Reynolds was born and raised on a farm in Thiensville. Her family moved to Nebraska in 1892; she trained as a teacher at the Lincoln Normal School and then taught school for a short time, but her real dream was to follow in the footsteps of nine other people in her family and become a doctor. She was discouraged from pursuing such a career, both by family members and at the University of Nebraska; but finally, in 1898, at the age of 30, she was able to enroll in the Woman’s Hospital Medical College of Chicago. She earned her M.D. degree in 1901.
After she graduated from medical school, Reynolds came back to Wisconsin and joined her brother Nelson in a medical practice in Lone Rock. After he moved away, she was the only doctor serving in that rural area, getting around by boat and horseback as well as by car. In 1923, when the Wisconsin River was flooding and impossible to cross, she even got aviator Charles Lindbergh to fly her across the river to reach patients in need. Reynolds, who was known as “Dr. Bertha,” practiced medicine about 20 years before Dr. Kate Pelham Newcomb, a more well-known pioneering Wisconsin physician. Although Reynolds tried to retire in 1940, in the town of Avoca, she ended up practicing medicine again when Avoca’s only doctor left to serve in World War II. She retired again in 1953, and died in 1961.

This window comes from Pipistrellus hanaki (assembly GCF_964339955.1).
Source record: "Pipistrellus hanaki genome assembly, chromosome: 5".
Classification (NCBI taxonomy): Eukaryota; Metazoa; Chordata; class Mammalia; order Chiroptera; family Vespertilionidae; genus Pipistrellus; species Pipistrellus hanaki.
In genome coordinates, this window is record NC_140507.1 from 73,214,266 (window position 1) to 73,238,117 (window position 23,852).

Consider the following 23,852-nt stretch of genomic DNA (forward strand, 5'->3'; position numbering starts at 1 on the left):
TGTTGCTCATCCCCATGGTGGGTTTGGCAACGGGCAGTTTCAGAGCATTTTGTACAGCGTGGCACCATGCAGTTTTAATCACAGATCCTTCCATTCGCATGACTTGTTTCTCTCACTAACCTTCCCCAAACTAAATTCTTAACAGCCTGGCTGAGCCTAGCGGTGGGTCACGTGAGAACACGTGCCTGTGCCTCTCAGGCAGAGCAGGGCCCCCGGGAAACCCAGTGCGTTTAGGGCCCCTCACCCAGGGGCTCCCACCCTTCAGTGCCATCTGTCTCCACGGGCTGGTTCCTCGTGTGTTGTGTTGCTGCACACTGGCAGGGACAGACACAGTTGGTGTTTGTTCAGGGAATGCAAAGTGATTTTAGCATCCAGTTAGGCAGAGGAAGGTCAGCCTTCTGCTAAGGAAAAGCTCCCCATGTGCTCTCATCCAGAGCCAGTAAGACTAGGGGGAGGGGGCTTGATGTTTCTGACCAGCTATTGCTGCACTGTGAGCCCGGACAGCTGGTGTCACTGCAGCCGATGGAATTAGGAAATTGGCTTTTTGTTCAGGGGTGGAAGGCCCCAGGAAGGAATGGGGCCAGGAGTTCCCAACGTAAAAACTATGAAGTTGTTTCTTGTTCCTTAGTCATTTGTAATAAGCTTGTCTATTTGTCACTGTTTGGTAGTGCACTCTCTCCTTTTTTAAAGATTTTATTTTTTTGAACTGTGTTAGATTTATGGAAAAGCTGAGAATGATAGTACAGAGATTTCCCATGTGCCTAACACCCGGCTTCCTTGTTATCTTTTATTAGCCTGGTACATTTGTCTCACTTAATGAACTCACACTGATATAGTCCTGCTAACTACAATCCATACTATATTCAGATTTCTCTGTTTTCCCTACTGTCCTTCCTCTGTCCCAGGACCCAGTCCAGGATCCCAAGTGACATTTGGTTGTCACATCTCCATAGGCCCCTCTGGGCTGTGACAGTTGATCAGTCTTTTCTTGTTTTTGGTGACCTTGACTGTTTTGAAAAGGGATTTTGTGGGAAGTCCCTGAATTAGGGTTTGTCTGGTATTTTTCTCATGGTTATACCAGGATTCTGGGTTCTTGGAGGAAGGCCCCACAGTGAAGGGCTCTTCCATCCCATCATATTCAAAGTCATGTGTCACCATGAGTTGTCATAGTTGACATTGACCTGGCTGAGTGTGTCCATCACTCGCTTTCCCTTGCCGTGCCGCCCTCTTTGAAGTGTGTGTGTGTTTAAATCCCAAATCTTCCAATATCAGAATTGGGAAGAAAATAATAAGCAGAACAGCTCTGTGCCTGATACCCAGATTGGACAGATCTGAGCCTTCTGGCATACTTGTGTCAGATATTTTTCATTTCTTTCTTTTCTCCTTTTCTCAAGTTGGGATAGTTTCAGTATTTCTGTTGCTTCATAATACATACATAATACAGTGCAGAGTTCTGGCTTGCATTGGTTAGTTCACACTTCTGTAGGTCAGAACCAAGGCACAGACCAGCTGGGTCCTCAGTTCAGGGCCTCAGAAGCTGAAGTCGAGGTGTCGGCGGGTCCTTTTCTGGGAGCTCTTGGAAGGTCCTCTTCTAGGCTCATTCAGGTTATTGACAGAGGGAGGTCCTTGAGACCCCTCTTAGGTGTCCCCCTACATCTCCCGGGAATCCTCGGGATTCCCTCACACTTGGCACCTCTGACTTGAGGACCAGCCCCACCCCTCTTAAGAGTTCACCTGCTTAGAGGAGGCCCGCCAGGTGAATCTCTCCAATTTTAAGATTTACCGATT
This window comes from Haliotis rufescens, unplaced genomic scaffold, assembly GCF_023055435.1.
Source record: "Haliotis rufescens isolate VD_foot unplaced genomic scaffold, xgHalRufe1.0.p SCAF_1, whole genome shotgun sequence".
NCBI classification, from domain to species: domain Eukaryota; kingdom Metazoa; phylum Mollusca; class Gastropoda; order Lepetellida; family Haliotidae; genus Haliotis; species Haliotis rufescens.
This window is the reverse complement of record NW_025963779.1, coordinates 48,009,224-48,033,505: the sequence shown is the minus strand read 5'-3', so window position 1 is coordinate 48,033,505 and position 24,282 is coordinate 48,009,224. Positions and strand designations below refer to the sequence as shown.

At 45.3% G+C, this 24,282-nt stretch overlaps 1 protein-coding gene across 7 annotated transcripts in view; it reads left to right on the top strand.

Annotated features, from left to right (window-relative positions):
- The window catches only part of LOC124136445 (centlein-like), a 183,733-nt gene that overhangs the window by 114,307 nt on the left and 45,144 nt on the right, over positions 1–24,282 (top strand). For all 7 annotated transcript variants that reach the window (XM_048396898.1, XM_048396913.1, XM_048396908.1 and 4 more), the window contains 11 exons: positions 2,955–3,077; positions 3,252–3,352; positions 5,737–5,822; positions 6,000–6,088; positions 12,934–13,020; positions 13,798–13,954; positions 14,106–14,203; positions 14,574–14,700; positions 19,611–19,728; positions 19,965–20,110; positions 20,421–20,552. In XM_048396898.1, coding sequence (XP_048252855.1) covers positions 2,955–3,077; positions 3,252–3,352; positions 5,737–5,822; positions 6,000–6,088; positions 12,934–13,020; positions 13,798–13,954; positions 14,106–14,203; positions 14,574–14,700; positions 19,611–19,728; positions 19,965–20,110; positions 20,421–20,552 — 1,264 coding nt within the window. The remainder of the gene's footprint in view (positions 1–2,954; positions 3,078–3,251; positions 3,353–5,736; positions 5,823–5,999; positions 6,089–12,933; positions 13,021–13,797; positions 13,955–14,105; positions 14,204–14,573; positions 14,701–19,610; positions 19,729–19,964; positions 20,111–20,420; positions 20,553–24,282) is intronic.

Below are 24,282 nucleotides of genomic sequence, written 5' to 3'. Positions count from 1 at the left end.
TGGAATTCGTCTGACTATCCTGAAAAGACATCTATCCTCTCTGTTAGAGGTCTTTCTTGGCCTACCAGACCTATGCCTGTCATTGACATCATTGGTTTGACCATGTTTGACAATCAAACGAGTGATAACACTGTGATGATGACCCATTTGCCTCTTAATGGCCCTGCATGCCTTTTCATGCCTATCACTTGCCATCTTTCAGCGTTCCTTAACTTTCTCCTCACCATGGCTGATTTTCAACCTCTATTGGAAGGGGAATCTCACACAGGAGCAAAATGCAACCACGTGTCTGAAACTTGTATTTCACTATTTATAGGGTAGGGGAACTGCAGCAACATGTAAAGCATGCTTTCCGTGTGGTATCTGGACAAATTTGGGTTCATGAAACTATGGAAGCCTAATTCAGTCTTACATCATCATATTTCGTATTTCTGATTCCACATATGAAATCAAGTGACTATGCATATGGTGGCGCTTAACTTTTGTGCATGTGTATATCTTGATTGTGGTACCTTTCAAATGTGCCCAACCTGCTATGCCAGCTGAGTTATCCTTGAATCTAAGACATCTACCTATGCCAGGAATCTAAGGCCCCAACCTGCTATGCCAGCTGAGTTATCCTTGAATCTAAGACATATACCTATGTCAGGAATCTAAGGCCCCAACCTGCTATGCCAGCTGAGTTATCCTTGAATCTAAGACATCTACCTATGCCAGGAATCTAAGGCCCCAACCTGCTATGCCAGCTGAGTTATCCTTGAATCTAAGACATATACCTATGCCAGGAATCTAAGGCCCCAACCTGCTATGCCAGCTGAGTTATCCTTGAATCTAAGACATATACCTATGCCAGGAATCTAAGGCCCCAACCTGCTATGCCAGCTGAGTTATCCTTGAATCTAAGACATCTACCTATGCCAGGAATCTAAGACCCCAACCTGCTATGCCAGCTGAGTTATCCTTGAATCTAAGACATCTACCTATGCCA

“Dr. Bertha Reynolds.” Lone Rock Area Historical Society. http://lrahs.blogspot.com/2007/12/dr-bertha-reynolds.html.
Thayer, Earl, & Steve Busalacchi. “First in Their Class: Wisconsin’s Pioneering Women Physicians.” Wisconsin Academy Review, volume 51, number 2 (2005), pages 51-62.
Coopey, Judith Redline. “A Life of Service.” Wisconsin Trails, volume 18, number 3 (Autumn 1977), page 30.